|The adventure begins. The first cleared bed.|
One of the adjustments I've had to make in my move to Halifax is to try to consider some wild plants foes instead of friends.
We could have chosen a part-allotment with the soil already tilled, useful plants already growing on it, a green-house and a shed. Or we could have chosen a wacking-great almost-field, full of grasses and willowherb, sorrel, ragwort - and a whole (erstwhile) raised bed solely packed with rib-wort (narrow-leaved plantain).
|I've clipped back the bramble|
but haven't yet had the heart to destroy this willow herb.
Traditional, gardening-book wisdom says go for the green-house and weed-free soil. Our hearts said to go for the field. And being a true believer in hearts - it's the wild field we have.
What I'd have liked best would have been to leave it as we found it. It was beautiful. So for several days I went and stood there half an hour at a time and did nothing but look at it. Drinking it in. Saying 'good-bye' - in the sense that allotments are for carrots, not wild grasses.
Eventually, my friend Esther insisted that one of the important things about allotments is not to annoy our neighbours so the flowering grasses really had to stop being admired and be chopped down instead.
At that point, I was still feeling disoriented. And just as one may be unable to eat when anxious or displaced, I couldn't take photos. So there are no 'befores' and 'afters'.
I would have liked to have photographed the grasses. I knew I would be sad not to have recorded them. But there we are. I wish I'd photographed the soil where they fell - so you could see their masses and masses of seeds. Ditto the sorrel - thousands of seeds turning the soil slightly rusty. Ragwort stems are too stout for garden sheers so they were reprieved for a few days, then we went back with secateurs.
|Ragwort is one of the most beautiful plants ever, yet it has to go!|
It's a wonderful site. The gardeners there are clearly accomplished. There will be a lot to live up to. Fruit bushes drip with raspberries and blackcurrants. There are rows and rows of strawberry plants. But there are flowers too. Some people are even making a feature of the grasses. And there are lots of sheds and greenhouses. And nearly everyone who has a greenhouse or shed has a 'backgarden' behind it - an area hidden off from the rest of the world, where they can simply sit and 'be' which is a wonderful resource in a densely populated area.
I've never seen an allotment site like this one. There's an office and a store and a water pipe which loops up and down the plots and a loo - and really importantly - we are not expected to achieve perfection in a year.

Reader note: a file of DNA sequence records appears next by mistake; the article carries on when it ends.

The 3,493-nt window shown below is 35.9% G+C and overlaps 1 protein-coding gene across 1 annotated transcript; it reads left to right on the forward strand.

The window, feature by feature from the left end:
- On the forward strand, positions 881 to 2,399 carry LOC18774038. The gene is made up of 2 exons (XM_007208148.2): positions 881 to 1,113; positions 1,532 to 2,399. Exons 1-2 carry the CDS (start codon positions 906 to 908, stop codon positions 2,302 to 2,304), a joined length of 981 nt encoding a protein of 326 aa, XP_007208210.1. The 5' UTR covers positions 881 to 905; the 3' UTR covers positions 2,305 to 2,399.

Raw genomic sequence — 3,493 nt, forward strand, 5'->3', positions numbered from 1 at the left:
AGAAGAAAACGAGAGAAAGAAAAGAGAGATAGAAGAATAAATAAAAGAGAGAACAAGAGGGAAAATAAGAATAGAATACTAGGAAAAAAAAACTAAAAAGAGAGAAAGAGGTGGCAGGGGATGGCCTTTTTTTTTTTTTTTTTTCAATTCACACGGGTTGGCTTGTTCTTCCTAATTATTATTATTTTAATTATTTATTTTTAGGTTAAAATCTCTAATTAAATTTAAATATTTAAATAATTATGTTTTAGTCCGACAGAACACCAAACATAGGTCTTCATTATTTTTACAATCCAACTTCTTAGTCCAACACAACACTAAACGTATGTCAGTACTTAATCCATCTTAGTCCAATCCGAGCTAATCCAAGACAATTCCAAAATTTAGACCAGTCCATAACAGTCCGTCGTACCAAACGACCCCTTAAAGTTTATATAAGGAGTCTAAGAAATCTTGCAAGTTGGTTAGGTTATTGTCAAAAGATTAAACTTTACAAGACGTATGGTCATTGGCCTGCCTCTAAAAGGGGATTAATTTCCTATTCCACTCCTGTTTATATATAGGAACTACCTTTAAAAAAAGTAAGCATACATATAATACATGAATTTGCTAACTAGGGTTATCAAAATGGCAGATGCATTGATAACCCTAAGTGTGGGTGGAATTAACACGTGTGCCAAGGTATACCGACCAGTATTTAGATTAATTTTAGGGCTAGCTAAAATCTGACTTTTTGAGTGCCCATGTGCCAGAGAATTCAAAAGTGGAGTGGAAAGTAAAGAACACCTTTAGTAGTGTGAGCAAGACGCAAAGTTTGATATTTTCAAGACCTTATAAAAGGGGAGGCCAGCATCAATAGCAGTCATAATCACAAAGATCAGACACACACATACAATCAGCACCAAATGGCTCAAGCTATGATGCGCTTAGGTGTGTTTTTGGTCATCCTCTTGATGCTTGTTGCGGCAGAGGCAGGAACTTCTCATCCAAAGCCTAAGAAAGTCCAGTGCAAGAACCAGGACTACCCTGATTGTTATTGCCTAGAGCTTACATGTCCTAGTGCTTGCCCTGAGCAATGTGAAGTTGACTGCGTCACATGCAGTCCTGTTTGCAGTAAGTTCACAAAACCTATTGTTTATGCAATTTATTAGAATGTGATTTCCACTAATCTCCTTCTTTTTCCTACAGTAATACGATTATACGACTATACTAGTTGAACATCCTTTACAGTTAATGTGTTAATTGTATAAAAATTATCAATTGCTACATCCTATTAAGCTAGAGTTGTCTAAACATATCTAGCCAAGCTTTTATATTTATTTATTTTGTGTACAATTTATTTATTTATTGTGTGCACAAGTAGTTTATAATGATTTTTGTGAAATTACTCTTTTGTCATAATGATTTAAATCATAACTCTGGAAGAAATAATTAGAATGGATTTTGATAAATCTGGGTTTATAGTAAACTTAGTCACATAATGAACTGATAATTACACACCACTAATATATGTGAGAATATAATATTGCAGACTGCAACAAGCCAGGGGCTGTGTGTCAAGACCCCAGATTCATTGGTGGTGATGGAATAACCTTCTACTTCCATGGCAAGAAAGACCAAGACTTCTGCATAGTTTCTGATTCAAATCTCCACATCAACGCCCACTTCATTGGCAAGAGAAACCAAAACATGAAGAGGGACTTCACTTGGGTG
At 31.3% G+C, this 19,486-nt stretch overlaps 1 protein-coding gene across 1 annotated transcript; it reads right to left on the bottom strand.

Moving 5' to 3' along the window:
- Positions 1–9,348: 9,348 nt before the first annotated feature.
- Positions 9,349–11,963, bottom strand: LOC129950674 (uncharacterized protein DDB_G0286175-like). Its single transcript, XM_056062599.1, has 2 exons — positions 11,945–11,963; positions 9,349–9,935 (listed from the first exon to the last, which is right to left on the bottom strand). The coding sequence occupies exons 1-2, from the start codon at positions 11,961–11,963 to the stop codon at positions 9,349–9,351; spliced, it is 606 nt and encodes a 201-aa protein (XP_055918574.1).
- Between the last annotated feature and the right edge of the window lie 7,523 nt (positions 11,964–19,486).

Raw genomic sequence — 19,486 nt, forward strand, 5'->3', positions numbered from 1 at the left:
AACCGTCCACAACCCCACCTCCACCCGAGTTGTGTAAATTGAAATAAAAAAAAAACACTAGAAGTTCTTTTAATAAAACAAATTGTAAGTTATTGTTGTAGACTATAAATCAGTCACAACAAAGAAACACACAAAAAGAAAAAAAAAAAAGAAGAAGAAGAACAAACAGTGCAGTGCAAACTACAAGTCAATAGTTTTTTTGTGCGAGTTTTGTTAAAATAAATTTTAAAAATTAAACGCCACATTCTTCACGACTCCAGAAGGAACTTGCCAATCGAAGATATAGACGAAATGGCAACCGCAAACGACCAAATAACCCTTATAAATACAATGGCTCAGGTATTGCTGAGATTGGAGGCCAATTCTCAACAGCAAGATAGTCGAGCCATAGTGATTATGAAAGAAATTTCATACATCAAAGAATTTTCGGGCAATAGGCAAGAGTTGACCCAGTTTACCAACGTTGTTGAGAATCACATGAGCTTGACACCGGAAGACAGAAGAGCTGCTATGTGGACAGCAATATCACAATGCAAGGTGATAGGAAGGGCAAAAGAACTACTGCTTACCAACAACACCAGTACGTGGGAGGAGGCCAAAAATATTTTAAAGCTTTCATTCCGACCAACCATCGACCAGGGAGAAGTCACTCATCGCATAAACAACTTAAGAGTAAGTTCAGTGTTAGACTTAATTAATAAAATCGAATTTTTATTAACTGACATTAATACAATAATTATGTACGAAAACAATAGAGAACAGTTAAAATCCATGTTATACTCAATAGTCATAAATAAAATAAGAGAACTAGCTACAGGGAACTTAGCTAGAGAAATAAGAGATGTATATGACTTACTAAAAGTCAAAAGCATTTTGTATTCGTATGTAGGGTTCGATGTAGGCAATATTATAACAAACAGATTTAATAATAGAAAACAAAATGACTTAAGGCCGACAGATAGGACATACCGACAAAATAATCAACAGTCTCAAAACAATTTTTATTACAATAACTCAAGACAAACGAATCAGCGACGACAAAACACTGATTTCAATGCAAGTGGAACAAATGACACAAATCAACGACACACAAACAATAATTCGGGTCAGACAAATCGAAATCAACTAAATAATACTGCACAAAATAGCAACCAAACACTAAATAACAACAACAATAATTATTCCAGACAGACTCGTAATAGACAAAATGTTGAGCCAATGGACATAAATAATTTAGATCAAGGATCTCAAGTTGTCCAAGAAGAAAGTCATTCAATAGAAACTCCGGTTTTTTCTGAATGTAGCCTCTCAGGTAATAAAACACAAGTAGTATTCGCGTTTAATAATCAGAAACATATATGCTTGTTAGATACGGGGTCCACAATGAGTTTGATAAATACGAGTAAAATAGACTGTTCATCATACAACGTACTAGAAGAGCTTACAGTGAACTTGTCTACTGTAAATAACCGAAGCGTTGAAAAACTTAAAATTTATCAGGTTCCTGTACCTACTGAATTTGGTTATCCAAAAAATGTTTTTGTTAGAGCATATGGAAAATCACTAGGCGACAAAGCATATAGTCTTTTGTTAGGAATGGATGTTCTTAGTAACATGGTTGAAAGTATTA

And no way will we.
In the first post on this blog I said I wanted blackberries. And now we have them - growing on a bank on the other side of the boundary wall. And reachable. I've had to clip them back and we'll need to lean over for the fruit when it's ripe but there's no bramble patch to clear. Hurray!
There's no bind weed either. No nettles. The soil is black and fine. The grasses can be dug out without too much trouble.
|Brightly coloured, industrial bread baskets litter the plot. Don't know why!|
None the less, it took about three hours to prepare the first bed. A second one is part-way there. Once that's plant-free we will sow four vegetable crops. The current idea is for onions, kohlrabi, spring greens and chard. If anyone thinks this is a bad choice, please say soon because the first sowing will be in the next few days.
A previous allotmenteer created slightly-raised beds over about a third of the plot so that's where we are making a start, digging out wild-plants on alternate beds and chucking them onto the other alternating beds so the cut down grasses and the plants we'd prefer not to be growing there will begin to suffocate, making it easier to dig them out and be replaced with green manure later. (Gardening is disgustingly destructive.) There is no overall plan yet but this seems a good way to start. There are loads of objects to clear - masses of industrial bread baskets and other 'containers' and 'troughs' so each 'session' is divided in un-equal parts between gathering rubbish, cutting down grasses and, sadly, pulling out wild plants so we can grow food instead.
When it's cool and quiet and slightly drizzly, it's a lovely place to work. Sad and exciting. Can't have all joy. I saw a toad. Three days later I saw it dead.